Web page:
A contra account cancels out the balance of the associated account it is paired with. The financial statements show contra accounts next to their associated accounts. For presentational reasons, the balances in the two accounts may occasionally be combined to show just the net amount.
A contra asset account is used to offset the associated account with a credit amount if it is an asset account. A contra liability account is used to offset the associated account with a debit balance if it is a liability account. As a result, a contra account's natural balance is always the polar opposite of the account with which it is associated.
The accumulated depreciation account, which balances the fixed asset account, is the most typical contra account. A number of fixed assets are represented by their initial acquisition costs in the fixed asset account, and their cumulative depreciation is represented by their contra account (accumulated depreciation). The net quantity of fixed assets still in existence is revealed when the asset account and contra asset account are combined. Since a counter asset account does not represent long-term capital gains, it is not categorized as an asset.
Contra asset accounts are more frequent than contra liability accounts. The bond discount account, which balances the bond payable account, is an illustration of a contra liability account. The bond carrying value is determined by adding the two accounts. Since a contra liability account does not indicate a future obligation, it is not categorized as a liability.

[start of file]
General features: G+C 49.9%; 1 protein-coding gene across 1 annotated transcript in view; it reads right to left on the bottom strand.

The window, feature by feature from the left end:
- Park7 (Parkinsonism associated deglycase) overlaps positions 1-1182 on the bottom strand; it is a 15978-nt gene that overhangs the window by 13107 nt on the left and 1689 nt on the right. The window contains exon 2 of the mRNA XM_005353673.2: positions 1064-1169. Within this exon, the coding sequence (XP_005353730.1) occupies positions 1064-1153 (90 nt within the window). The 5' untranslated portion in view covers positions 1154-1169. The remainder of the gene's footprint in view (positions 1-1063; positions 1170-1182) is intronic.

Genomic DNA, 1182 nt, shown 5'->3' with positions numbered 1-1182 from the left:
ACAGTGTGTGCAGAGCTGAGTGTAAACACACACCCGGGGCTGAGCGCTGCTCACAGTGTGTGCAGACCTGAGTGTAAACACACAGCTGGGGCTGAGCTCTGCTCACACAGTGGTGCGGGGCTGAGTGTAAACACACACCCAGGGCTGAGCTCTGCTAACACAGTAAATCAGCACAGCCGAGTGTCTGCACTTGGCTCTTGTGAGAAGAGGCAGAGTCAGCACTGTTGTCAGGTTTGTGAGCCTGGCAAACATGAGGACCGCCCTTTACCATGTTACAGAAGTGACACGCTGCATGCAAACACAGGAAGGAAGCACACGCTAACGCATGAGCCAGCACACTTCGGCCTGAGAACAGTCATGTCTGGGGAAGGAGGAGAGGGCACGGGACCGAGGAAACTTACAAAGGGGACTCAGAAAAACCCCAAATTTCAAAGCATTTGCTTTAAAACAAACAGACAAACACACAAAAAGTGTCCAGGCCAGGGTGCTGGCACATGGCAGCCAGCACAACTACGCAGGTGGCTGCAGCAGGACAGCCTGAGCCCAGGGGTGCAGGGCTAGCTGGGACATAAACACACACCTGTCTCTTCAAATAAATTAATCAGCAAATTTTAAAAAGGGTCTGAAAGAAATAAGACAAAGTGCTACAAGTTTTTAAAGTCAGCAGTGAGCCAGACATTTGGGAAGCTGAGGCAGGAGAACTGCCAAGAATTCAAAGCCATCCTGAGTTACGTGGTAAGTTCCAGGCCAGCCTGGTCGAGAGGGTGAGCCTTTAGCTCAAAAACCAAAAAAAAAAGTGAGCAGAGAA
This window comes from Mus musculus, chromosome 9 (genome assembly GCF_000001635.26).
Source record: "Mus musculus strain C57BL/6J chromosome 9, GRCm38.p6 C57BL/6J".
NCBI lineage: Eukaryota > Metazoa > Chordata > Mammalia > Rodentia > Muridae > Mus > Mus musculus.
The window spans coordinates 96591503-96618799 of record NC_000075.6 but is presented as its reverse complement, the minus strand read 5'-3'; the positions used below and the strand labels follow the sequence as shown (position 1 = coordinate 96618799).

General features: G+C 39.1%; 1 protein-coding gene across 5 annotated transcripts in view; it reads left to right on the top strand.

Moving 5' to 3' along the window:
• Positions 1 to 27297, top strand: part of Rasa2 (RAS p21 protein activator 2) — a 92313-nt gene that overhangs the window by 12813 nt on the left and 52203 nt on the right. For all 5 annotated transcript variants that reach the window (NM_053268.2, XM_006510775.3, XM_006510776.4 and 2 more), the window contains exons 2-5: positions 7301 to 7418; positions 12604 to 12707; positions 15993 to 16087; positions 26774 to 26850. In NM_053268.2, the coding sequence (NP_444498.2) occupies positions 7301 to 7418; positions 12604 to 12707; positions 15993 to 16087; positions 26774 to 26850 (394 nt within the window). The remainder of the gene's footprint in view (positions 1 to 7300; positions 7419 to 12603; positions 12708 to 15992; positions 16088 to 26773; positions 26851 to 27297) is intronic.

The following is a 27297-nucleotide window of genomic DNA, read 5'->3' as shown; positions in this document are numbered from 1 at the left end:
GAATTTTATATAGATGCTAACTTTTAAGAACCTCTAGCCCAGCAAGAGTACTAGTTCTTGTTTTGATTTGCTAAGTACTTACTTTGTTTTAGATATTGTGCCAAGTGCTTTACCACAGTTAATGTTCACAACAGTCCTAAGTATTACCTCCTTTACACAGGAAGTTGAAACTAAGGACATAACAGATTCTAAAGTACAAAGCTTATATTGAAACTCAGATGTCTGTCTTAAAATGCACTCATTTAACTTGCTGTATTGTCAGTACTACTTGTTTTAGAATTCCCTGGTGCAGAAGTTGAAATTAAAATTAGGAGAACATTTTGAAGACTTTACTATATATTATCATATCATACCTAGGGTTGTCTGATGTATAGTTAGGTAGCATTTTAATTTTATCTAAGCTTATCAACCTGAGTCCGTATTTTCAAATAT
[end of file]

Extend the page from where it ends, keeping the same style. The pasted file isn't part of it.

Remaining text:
The treasury stock account, which is a deduction from equity since it represents the sum paid by a firm to purchase back its stock, is an example of a counter account within equity.
Net revenue is the outcome of deducting contra revenue from gross revenue. Transactions involving contra revenue are documented in one or more contra revenue accounts, typically with a debit balance (as opposed to the credit balance in the typical revenue account). There are three types of contra revenue accounts that are frequently used:
- Sales returns. It either includes a provision for returns or the actual revenue deduction related to returns.
- Sales allowances. Contains either the actual amount of the allowance linked to specific sales or an allowance for price reductions on products with minor flaws.
- Sales discounts. Contains the amount of the sales discount granted to the customer, which is typically a discount given in exchange for the consumer making an early payment. Since it does not represent a future obligation, it does not have value and is not categorized as a liability.